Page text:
Brian Micklethwait's Blog
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Most recent entries
- Confirmation that map use has seriously declined
- Comrade Blimp
- Ashes to ashes
- La Porte des Indes
- Friend on telly
- Sculpture at St James’s Tube
- Digital photographers holding maps
- More photos of things past
- Father Christmas Aerodrome
- How big should these squares be?
- Daniel Hannan’s latest book(s?)
- The Kelpies of Falkirk
- A quota thought that (luckily for me) went nowhere
- Polish girls in Moscow doing a selfie
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Category archive: Theatre
And here’s a really good photograph, to make up for the really bad photograph in the previous posting. I say really good photograph. What I mean is a photo taken by me that is okay, of a really good photograph, taken by a seriously Real Photographer. Limited edition, perfect paper, perfectly printed, framed, the works, worth hundreds of pounds:
Yes, it’s Dumbledore, making himself smile for the camera.
At the Do I attended last weekend, just after taking the photo in the previous posting, this photograph was one of the items being charitably auctioned.
This is the first charity auction I can remember attending. But, despite my ignorance of how to do such a Do, let me offer you a tip, for if you ever organise a charitable auction. Be sure to hand round a cash bucket immediately after the auction bit of the evening finishes, to enable all those who feel ridiculously guilty about not having bought any of the things being auctioned to part with a manageable amount of cash, without being encumbered with a unnecessary Thing, or worse, a Complicated Experience. If they had done that at this Do, I reckon they might have increased their money by twenty percent or more. They’d certainly have got twenty quid out of me.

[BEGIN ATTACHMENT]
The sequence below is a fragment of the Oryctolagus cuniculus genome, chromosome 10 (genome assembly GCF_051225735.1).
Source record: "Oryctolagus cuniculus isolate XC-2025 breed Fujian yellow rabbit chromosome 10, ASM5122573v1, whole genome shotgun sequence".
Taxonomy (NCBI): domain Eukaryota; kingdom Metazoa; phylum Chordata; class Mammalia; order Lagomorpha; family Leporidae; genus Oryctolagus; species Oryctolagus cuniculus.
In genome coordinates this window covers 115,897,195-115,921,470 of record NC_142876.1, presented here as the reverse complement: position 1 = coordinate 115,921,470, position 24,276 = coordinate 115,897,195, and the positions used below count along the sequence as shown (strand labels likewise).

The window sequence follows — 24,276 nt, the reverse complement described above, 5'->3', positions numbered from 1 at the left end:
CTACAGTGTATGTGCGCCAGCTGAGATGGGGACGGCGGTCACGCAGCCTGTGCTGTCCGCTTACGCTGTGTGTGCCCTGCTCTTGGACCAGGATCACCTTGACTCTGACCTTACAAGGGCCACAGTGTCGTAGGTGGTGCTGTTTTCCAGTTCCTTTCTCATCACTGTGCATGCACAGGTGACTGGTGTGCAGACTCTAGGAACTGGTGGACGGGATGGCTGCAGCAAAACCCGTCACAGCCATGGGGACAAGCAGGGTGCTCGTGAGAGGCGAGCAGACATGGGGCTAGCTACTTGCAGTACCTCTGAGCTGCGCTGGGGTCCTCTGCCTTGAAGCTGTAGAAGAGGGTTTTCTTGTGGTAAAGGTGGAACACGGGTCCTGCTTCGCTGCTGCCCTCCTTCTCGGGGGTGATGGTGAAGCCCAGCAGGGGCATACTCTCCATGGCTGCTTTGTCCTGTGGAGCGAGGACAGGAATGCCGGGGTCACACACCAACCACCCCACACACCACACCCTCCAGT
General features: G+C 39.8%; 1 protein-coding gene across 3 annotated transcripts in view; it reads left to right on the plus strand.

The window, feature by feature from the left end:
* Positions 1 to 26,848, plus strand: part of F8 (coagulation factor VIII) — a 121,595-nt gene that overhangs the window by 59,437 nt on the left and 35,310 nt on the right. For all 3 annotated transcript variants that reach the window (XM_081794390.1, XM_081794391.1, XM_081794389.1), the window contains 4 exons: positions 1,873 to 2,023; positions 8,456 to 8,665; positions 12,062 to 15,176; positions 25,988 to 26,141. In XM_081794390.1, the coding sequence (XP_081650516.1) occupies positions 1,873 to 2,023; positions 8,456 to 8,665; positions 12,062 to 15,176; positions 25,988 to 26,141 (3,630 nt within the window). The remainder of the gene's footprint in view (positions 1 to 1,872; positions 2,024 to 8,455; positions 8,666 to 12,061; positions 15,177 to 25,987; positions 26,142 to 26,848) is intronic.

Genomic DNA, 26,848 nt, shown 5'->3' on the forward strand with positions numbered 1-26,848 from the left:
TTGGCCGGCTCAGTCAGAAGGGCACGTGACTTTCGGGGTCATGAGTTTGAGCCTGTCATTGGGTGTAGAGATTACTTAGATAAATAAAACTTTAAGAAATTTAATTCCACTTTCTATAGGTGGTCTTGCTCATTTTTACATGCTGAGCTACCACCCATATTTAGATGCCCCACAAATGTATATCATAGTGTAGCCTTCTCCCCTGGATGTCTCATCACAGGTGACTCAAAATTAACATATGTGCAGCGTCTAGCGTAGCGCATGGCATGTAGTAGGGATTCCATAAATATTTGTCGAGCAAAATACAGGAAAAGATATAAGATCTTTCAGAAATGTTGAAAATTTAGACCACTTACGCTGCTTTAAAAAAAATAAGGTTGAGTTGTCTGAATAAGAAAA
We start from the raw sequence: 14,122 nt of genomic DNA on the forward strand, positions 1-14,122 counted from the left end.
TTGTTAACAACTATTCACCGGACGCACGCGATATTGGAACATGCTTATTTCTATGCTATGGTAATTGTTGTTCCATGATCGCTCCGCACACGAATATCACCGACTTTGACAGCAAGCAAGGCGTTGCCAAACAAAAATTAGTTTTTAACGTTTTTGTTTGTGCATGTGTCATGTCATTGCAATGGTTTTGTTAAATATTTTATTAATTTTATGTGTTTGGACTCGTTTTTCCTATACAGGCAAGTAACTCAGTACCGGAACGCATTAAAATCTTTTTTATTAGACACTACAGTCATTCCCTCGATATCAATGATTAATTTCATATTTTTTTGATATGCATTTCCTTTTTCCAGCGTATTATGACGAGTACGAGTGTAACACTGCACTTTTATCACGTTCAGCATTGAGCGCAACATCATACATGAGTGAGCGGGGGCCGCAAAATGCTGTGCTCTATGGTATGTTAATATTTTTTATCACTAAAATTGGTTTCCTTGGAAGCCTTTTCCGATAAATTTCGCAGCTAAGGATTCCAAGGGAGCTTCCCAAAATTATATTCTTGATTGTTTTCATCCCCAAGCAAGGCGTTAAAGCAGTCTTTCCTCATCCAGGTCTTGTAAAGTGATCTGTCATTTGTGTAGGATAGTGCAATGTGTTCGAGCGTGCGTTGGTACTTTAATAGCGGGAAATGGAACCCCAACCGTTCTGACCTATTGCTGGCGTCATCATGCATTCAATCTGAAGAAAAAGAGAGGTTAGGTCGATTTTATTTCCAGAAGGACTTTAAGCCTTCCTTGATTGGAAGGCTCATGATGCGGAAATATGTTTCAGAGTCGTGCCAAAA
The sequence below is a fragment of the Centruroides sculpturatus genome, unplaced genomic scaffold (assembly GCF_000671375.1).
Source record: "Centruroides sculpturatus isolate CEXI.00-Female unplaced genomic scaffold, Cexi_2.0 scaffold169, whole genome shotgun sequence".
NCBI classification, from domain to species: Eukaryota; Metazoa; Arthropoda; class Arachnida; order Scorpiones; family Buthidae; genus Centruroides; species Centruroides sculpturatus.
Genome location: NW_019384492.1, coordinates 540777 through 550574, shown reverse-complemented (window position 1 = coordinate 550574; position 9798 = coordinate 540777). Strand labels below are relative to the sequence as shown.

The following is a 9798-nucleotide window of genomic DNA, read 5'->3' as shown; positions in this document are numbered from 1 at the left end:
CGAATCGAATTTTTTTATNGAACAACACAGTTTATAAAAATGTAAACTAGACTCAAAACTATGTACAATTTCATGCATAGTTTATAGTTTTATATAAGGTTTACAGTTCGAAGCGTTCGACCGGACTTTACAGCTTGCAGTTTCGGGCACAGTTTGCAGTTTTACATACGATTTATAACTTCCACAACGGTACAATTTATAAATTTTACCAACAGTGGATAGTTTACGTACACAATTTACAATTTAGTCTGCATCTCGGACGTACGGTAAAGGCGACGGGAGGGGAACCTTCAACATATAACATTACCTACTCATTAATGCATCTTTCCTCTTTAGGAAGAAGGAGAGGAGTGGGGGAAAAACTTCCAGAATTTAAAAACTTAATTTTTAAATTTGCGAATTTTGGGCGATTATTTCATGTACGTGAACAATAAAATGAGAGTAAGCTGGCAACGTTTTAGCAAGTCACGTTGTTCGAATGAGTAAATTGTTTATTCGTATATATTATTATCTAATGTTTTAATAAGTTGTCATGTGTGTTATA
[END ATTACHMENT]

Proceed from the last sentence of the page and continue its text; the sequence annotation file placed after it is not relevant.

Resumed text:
When journeying across the river to Vauxhall, as I often do, I now tend to take the bus, in fact I have been doing this ever since I got my Old Git Pass.
Which means that I have tended to miss out on shots like these:
The circumstance which caused me to shun the bus, despite the extreme coldness of the weather, was all the drama to do with the – see immediately below - cranes.